The Stories Were Over
By this time it was dark on the road from Havana to Trinidad. Almost pitch dark, the last vestige of a long day slipping away, the road had narrowed and we were all tired and hungry, a bit weary from the hours of bus travel. Quiet on the bus.
Staring out into the countryside of former tobacco farms, sugar plantations, modest country houses, I was dreaming into near-sleep bumping along after what seemed a long ride on the Chinese-made Yutong bus (the wa-wa).
I was dreaming out onto the road into the gathering night in whatever country we were moving through, I had reached a road weariness enough to require a pause and a calculation: where am I?
Cuba. Small road from Cienfuegos, the largest city in the province of Cienfuegos on the southern coast of Cuba, founded by the French in the early nineteenth century, to Trinidad, the World Heritage site founded in the sixteenth century, in the Sancti Spiritus province.
It was also the dissonance of being so close to home and so far, ninety miles from the Florida Keys did not make sense in the isolation of this island that had been this remote for this long in our imaginations. A dozen times a day I reminded myself of the proximity of this island to our land mass to the north; it made no intuitive sense to be that close to the United States and to have the history that we have with each other.
The possibility now for the geography and the politics to conform to geographical reality signifies an especially wondrous time to be here; there is the opening, for the first time in my adult life-time anyway, to a narrowing of the ocean of ideology that separates Cuba form the United States. Ninety miles at its narrowest point to Key West makes no intuitive sense, Havana to Miami 230 miles. It’s 230 miles from where I live in St Louis to Indianapolis.
I was dreaming something like this when Reb Shlomo intruded into what I call my mind and drew me into another reality entirely: it’s the 16th day of the Hebrew month of Heshvan, are you going to remember my yahrzeit [anniversary of passing] this year? You’ve marked my yahrzeit with a story and a concert for at least ten years, it is now winding out on my 21st yahrzeit and no mention of me?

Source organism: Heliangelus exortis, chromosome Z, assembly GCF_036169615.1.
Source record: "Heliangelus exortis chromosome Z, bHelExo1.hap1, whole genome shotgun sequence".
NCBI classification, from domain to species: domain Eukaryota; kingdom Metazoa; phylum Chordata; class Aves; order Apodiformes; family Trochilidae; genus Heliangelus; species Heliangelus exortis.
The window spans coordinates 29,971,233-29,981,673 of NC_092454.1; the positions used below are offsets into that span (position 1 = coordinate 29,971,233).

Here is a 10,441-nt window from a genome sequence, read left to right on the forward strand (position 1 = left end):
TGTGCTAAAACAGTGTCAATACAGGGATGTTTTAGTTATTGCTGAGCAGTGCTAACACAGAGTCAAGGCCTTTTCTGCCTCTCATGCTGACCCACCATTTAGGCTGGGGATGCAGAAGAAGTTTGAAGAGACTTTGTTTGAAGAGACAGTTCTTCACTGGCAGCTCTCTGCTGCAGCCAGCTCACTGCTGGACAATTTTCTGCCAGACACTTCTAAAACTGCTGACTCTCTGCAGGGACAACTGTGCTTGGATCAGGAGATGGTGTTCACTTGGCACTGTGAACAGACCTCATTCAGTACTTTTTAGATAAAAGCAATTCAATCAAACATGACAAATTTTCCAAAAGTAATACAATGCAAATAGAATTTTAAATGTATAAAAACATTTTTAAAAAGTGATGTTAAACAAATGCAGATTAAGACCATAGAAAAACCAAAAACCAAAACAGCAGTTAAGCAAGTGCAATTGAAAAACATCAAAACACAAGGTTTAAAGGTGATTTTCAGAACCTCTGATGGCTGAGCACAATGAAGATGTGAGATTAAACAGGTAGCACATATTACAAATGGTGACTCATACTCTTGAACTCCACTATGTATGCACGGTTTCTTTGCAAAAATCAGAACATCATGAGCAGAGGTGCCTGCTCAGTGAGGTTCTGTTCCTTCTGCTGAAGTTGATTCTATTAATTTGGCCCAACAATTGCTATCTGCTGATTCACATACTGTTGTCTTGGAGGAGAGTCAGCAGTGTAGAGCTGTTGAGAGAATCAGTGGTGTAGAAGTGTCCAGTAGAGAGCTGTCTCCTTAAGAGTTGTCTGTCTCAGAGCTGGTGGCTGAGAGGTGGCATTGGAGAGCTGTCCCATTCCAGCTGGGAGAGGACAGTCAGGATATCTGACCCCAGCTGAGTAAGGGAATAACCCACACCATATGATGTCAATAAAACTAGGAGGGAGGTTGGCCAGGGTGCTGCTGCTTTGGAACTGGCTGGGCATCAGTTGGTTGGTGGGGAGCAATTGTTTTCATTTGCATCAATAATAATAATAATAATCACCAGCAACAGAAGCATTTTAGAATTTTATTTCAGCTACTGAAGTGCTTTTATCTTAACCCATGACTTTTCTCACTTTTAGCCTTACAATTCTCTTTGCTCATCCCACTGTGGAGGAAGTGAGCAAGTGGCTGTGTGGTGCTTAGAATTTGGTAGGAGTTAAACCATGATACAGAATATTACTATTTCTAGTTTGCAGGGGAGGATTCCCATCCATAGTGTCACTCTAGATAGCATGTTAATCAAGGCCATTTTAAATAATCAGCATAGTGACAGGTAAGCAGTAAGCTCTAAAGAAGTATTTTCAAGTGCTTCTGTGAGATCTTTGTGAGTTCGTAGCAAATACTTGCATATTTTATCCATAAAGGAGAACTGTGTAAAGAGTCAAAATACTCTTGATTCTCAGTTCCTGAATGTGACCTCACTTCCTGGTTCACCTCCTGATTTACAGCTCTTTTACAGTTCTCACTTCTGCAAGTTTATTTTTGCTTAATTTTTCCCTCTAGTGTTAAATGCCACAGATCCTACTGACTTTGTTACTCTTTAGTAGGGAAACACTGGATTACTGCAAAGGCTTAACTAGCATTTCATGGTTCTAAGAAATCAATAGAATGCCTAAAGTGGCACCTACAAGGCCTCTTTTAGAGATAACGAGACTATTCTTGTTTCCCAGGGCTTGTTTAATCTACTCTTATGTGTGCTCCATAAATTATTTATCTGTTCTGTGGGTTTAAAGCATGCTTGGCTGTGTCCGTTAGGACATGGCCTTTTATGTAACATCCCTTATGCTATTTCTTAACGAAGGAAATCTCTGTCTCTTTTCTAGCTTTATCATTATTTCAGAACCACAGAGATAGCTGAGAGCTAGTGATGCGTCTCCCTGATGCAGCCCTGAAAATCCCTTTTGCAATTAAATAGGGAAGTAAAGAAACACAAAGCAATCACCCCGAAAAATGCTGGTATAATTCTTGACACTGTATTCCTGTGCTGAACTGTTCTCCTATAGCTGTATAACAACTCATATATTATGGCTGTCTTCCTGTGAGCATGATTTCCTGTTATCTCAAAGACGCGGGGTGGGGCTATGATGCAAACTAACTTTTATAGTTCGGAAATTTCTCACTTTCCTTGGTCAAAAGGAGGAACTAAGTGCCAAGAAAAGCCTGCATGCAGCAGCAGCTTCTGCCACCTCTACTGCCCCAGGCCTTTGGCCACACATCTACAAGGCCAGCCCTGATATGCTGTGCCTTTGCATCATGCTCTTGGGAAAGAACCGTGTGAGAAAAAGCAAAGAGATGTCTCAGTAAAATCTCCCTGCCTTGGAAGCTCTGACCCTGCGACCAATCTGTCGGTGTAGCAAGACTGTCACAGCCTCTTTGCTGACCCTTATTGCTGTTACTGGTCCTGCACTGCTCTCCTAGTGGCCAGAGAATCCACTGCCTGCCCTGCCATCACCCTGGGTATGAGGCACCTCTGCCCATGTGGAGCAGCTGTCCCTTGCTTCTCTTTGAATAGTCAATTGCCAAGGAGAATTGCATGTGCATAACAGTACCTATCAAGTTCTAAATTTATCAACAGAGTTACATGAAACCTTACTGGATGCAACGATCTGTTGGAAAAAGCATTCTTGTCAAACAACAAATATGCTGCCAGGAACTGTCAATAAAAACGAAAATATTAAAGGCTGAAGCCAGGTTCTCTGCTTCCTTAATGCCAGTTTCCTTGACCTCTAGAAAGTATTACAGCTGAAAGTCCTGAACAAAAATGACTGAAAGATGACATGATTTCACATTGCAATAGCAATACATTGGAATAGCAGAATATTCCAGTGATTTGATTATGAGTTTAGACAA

I checked my phone calendar and sure enough whatever spiritus-sancti clock ticks away in the soul had rung and awakened me to the notion that in a few minutes his yahrzeit would pass and I had not marked the event in the respectful way.
But I was on a bus in the gathering dark of rural Cuba. What the heck. I grabbed the microphone and launched, evoking the minority opinion: when you don’t know what to do, launch anyway. I asked permission. Permission granted.
I told a [brief] version of the story that had expanded over the years into at least ten chapters, the story I call: How Shlomo Gave Me My Name. The story in all its forms has been published in a small journal in Israel for at least ten years, every year I think the stories are over and every year another chapter erupts. Irrupts.
I had written another chapter for this year’s journal and though it had been published, I had not received my copies from Israel and it slipped my mind, the Shlomo saga, besides I am in Cuba and in the gathering gloom of whatever rural roadway I was traveling lulled me to dull on this the 16th of Heshvan, 5776 since the creation of the world as we reckon time, that ticked away when I realized sitting in the wa-wa next to my ya-ya that Shlomo’s twenty first yahrzeit had passed without a thought a mention a word a melody an acknowledgement of any kind.
I launched and with the help of the Chinese microphone in the dark told the [abbreviated] story of how Shlomo gave me my name, a story of truth with miraculous qualities called a memorat as defined for me by my teacher Dov Noy.
The only part of the story I laid out on was the romance aspect of the tale, as it is the locus of meeting between my beloved and myself in our early days as students in Jerusalem occupying the very place where Shlomo lived years before she and I met.
I also mentioned the difficult parallel story of the light-dark nature of the tale. The story is not all light all over, but my beloved and I were joined into the Shlomo story in a unique and sentimental way that I mentioned in passing but did not dwell on.
Many of the chapters of the story as it would play out over the years since retained those qualities of tale told and tale hidden, text and sub-text, what we call the hidden and the revealed. I told the revealed story with a nod to the hidden story for the careful listener.
Over the days after the telling, several people took me aside and shared with me features of the story that touched them the most, and some even with additions onto the Shlomo motif that added something to my own understanding of his living and his dying and the impact he has had on generations who survive him.
A feeling began to stir within me that had stirred several times before, one I recognize from being a repository and a contributor to the art of Story: I had thought the Shlomo stories were over. I felt another chapter rising from giving over the most recent version.
Several months ago I had told my editor in Israel, I think the Shlomo stories are over. Maybe not.